In September 2020, Nestlé launched Vuna, a plant-based tuna alternative that is the company’s first foray into plant-based seafood, citing statistics that 90% of global fish stocks are now depleted or close to depletion.

Thai Union Group, which owns brands like Chicken of the Sea, said it will launch a plant-based shrimp product by the end of this year, joining its other plant-based fish and crab products already available.

Tyson Ventures, the venture capital arm of Tyson Foods, invested in plant-based shellfish company New Wave Foods in September 2019, and joined its $18 million Series A funding round that closed in January. Bumble Bee Foods signed a joint venture with Good Catch in March 2020.

Growing concerns about the fishing industry

Virginia-based Van Cleve Seafood Company, which sold traditional seafood for more than 20 years, started solely producing plant-based seafood products under the label The Plant Based Seafood Co., citing issues with the fishing industry such as child labor, overfishing and mislabeling.

“We wanted to do something about it, and we thought if not us, then who?” Plant Based Seafood Co. chief executive officer Monica Talbert told CNBC’s Kate Rogers. “That’s when we made the decision, we were going to do something that would create change.”

The Plant Based Seafood Co. has products like crab cakes made from artichokes, and scallops and shrimp made from vegetable root starch, all of which are sold out online.

Concerns about the fishing industry, further highlighted in the recent Netflix documentary “Seaspriacy” that advocates for the end of fish consumption, is viewed as a driver for consumers to switch to plant-based products. A poll of 2,500 Americans from Kelton Global found that reducing plastic waste in the ocean, saving ocean habitats and reducing harm towards marine animals would be reasons consumers would buy plant-based fish over wild-caught fish.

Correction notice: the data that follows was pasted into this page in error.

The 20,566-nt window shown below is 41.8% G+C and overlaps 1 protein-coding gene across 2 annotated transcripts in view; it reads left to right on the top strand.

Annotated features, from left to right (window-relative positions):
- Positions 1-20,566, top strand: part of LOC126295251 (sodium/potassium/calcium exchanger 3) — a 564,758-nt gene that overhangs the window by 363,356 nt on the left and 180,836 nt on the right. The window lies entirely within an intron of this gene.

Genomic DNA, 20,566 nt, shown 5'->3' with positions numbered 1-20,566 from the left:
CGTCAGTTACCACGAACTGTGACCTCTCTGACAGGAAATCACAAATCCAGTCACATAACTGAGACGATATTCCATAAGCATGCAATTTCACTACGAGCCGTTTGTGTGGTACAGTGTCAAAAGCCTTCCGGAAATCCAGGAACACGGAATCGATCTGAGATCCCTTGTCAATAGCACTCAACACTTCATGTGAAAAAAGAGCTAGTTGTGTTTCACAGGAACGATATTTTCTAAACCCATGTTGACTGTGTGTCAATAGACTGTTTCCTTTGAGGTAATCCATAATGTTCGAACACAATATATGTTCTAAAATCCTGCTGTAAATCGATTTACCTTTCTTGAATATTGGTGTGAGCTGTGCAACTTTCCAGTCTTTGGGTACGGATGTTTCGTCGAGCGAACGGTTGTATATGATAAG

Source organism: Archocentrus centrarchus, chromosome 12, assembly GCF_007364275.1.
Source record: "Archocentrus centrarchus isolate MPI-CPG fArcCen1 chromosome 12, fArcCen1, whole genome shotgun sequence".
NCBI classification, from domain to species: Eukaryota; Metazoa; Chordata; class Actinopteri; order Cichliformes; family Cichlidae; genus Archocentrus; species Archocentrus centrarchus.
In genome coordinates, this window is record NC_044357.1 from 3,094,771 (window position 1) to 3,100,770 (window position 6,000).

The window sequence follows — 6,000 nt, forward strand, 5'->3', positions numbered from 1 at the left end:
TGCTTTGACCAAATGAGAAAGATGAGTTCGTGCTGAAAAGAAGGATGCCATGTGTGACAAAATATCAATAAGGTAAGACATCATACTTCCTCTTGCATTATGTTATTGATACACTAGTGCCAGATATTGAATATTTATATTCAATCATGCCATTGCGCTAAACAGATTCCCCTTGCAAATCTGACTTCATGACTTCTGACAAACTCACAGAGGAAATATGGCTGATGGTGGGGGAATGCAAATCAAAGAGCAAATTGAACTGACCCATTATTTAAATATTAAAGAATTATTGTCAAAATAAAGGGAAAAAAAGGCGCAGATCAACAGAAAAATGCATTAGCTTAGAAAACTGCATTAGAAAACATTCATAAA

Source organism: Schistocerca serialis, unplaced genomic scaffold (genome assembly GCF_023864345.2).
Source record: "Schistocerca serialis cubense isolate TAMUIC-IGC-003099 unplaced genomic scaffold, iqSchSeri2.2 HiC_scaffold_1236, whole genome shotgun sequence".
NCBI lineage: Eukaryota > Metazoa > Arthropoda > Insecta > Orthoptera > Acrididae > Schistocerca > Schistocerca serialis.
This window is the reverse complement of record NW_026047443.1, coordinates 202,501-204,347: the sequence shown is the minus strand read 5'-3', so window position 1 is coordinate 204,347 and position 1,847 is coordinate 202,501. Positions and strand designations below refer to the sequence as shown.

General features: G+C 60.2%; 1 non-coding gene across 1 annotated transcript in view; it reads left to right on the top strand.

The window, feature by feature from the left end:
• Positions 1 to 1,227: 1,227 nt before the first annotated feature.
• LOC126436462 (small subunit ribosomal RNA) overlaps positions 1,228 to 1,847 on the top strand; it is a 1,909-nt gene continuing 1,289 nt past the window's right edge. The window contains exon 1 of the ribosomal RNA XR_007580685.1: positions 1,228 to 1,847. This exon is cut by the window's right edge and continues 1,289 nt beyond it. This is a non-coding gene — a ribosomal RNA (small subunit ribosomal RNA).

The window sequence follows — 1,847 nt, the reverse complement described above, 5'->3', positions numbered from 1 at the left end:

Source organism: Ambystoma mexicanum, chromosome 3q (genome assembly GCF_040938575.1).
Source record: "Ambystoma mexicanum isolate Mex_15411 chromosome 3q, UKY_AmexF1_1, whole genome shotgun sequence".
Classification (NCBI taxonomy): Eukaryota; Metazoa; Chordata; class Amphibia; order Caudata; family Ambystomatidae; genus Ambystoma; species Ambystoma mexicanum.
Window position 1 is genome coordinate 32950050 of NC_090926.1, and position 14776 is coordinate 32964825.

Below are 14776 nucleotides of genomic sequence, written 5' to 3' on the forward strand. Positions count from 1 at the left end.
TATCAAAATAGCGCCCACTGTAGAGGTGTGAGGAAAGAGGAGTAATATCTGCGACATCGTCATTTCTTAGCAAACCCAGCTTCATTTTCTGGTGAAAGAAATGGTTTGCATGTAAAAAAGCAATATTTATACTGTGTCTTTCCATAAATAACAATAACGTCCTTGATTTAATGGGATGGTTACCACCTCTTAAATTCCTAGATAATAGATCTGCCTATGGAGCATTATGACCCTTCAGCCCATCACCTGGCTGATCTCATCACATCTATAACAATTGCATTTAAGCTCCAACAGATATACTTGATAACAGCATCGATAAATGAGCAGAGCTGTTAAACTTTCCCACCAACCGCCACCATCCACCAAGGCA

Gavin Gibbons, vice president of communications at the National Fisheries Institute, a trade group representing the fishing industry, said that the organization and its member companies view plant-based products a as “very likely part of the future of feeding a growing planet.”

“They’re technologically impressive and can and should be able to coexist with real seafood, as long as they’re labeled accurately,” Gibbons said, noting that some of NFI’s member companies have made investments into alternative seafood.

However, Gibbons said, presenting alternative seafood as either nutritionally superior to real fish or better for sustainability reasons would be wrong in his view.

“The USDA’s Dietary Guidelines for Americans highlight that consumers don’t eat nearly enough seafood and it is unarguably the healthiest animal protein on the planet,” he said. “Few public health professionals would recommend imitation seafood over the real thing. They might make that recommendation for other products but not seafood. From that perspective these plant-based amalgams aren’t really alternatives they’re simply imitations.”

Gibbons said that 51% of the seafood consumers eat is farmed and about 75% of commercially important marine fish stocks, as stated and monitored by the Food and Agriculture Organization of the United Nations, are fished within biologically sustainable levels.

“There’s a lot of hyperbole associated with claims about empty oceans and if that’s being used to market imitation products then it’s disingenuous,” Gibbons said.

There is one big obstacle that could stand in the way of fake fish: taste.

While 43% of respondents to that Kelton poll said they would consider purchasing alternative seafood in the future and most cited flavor as the most important factor in driving consumption, 38% said they anticipate disliking the taste of alternative fish and 27% said they anticipate disliking the texture. Twenty-seven percent said they have never seen plant-based seafood at a grocery store.

“First and foremost, consumers are going to purchase alternative seafood if it tastes good,” Azoff said.